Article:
It is a skill to listen to what people are saying, why they are saying it, and determine what should happen correctly.

            There are a lot of other issues that happen in software engineering that also affect dealing with bugs.

            Some programmers take all bug reports as an insult to their own programming skills. Those programmers are not the programmers who should be assigned to deal with bug reports. It takes a person willing to acknowledge their own mistakes, or the mistakes of their team, to adequately deal with these types of bug reports. Many people are not emotionally capable of this behavior. They get defensive.

            The personal ego problems aside, the field of software engineering has its own special ethics issues.

            Depending on the professional environment created by the business, there can be real consequences for acknowledging UI problems. The business often does not want to hear that the software they paid lots of money to produce has problems, and needs to be fixed. Even if it is not the fault of the programmer, who did exactly what they were told to do, there could be consequences for acknowledging UI/UX problems. Especially if the software engineers in question is a contractor who has no protection from getting fired at any time for any reason.

            In the software engineering profession, most software engineers are going to be contractors. Some of them are very technically proficient, very expensive contractors. Some of them are very junior, very improficient, very cheap contractors. Both types have no protection from losing their current position for any reason at any time.

            I see very few people in the middle position of being mediocre, but I’m sure there are a portion that fall in this category as well. They just don’t tend to stay there, ending up in either the proficient or improficient category fairly quickly.

            Very proficient contractors are outnumbered by very improficient contractors by a very large ratio.

            The minority of software engineers are employees, who are basically never going to be fired for any reason.

            Becoming a contractor when you are very technically proficient is fairly easy. Becoming a contractor when you are very improficient is a lot more difficult. Becoming an employee, regardless of proficiency is extremely, extremely difficult, and highly sought after.

            Contractors want to be employees, and are in constant competition with each other and with employees to prove their worth. Employees can do whatever they want, blame whoever they want, and get away with it because most businesses don’t want to deal with the liability issues that come with firing an employee.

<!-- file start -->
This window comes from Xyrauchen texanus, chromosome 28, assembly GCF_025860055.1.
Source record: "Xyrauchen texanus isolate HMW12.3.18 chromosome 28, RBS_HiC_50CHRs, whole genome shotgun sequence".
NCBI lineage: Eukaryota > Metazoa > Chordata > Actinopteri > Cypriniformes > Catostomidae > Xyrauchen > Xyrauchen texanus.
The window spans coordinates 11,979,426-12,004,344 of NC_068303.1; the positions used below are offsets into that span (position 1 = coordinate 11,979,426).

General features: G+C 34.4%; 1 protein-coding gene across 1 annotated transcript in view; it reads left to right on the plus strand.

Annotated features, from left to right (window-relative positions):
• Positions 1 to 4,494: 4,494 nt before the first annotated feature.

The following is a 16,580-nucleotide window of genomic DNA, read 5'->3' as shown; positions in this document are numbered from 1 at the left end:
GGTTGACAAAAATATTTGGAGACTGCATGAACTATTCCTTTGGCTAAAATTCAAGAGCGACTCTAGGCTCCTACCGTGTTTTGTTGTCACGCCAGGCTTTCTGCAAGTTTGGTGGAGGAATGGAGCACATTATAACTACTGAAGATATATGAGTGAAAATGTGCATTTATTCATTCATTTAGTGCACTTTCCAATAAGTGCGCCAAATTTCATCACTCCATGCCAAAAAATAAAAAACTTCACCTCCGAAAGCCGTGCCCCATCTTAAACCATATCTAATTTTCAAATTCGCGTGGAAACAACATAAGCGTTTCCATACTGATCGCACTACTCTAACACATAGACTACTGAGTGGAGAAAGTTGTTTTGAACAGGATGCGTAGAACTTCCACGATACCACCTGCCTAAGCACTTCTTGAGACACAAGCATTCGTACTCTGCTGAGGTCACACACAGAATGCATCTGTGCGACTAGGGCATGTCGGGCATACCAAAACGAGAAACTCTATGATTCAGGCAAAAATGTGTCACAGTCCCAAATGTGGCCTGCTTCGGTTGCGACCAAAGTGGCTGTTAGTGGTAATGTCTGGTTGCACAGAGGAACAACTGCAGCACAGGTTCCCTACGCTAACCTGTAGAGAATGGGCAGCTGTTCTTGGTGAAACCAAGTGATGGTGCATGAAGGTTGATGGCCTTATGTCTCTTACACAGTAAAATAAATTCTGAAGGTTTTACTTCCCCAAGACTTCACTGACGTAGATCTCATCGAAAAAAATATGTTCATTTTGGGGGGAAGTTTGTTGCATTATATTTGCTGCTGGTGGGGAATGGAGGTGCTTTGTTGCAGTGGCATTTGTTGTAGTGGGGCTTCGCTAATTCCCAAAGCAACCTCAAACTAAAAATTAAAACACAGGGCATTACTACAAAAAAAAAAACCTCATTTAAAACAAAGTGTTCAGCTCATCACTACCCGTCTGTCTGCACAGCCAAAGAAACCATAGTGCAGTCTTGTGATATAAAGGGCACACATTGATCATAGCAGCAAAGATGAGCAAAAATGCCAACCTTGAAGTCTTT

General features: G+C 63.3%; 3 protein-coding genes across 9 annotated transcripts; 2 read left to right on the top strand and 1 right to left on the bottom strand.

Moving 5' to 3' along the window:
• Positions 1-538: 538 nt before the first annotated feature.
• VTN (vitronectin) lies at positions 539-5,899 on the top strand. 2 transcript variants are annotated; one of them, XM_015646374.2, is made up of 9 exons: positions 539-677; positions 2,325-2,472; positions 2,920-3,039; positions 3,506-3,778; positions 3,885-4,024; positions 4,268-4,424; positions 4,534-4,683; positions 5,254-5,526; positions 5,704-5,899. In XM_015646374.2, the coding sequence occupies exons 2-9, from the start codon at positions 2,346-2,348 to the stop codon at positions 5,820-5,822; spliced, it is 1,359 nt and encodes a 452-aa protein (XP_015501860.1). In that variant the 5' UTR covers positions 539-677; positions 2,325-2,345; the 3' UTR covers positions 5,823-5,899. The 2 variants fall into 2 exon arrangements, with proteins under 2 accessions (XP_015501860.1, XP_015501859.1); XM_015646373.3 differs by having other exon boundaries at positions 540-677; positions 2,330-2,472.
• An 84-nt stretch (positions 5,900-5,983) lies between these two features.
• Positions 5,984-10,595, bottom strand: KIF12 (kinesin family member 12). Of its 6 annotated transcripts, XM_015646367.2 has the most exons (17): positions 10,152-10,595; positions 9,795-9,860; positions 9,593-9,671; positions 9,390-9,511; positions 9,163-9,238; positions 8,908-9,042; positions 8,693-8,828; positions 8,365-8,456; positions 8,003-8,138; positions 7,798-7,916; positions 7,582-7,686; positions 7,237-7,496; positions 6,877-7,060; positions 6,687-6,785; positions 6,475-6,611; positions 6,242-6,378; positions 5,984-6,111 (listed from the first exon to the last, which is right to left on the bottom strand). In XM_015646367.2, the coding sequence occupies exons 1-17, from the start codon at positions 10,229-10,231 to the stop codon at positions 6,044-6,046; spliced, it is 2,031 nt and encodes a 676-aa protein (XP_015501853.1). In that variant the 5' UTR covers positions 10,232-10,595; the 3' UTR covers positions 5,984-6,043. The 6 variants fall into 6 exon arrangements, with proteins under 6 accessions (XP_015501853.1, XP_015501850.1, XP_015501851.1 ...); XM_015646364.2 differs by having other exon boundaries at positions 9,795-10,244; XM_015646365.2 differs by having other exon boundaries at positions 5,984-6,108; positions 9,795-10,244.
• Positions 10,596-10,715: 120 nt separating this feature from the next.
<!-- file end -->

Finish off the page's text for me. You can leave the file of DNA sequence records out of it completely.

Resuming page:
This creates an imbalance in power between employees and contractors, which contributes to an environment of generally not acknowledging errors unless you absolutely have to. So bug reports get spit back as “not a bug” until someone with employee status or very proficient technical skills, as well as no ego problems, and a personality that makes them impervious to the shunning of their peers and the disapproval of the business, acknowledges them.

            There aren’t very many people like that.

            So mostly bug reports get spit back as not a bug, unless there is some assurance that there will be no repercussions for doing so.

            It sounds like you created such an environment.

        • The most unstable shops I worked in had marketers doing that middleman interaction and promising impossible things outward and then made the gnomes in development kludge up anything even if it didn’t work.

        • It is very true that end users often say they want something when that isn’t really what they want.

          Excellent point. The users have a problem or an annoyance with how the system works, and often they think that these are some kind of deliberate omission or poorly-conceived design costing them precious time and effort.

          As often as not, I find out the problems aren’t really problems, but built-in safeguards to prevent users from corrupting or kludging up the system by taking convenient shortcuts or failing to complete steps necessary to make the overall software application work correctly. Sometimes these problems can be streamlined, but often, users simply hate putting in required information that makes them perform extra movements/keystrokes in order to make their information input useful.

          For example, very often users will fail to fill out fields they don’t have the data for right at hand, promising themselves they will come back and do it later. The software developer or business process manager, knowing the input will be confusing or useless if certain information isn’t entered, makes certain fields required which forces the user to make sure he has everything before completing the step. The user complains about this, and software business people go about trying to “solve” a problem that will ultimately make the software less useful or even potentially destructive to the business processes the software is intended to support.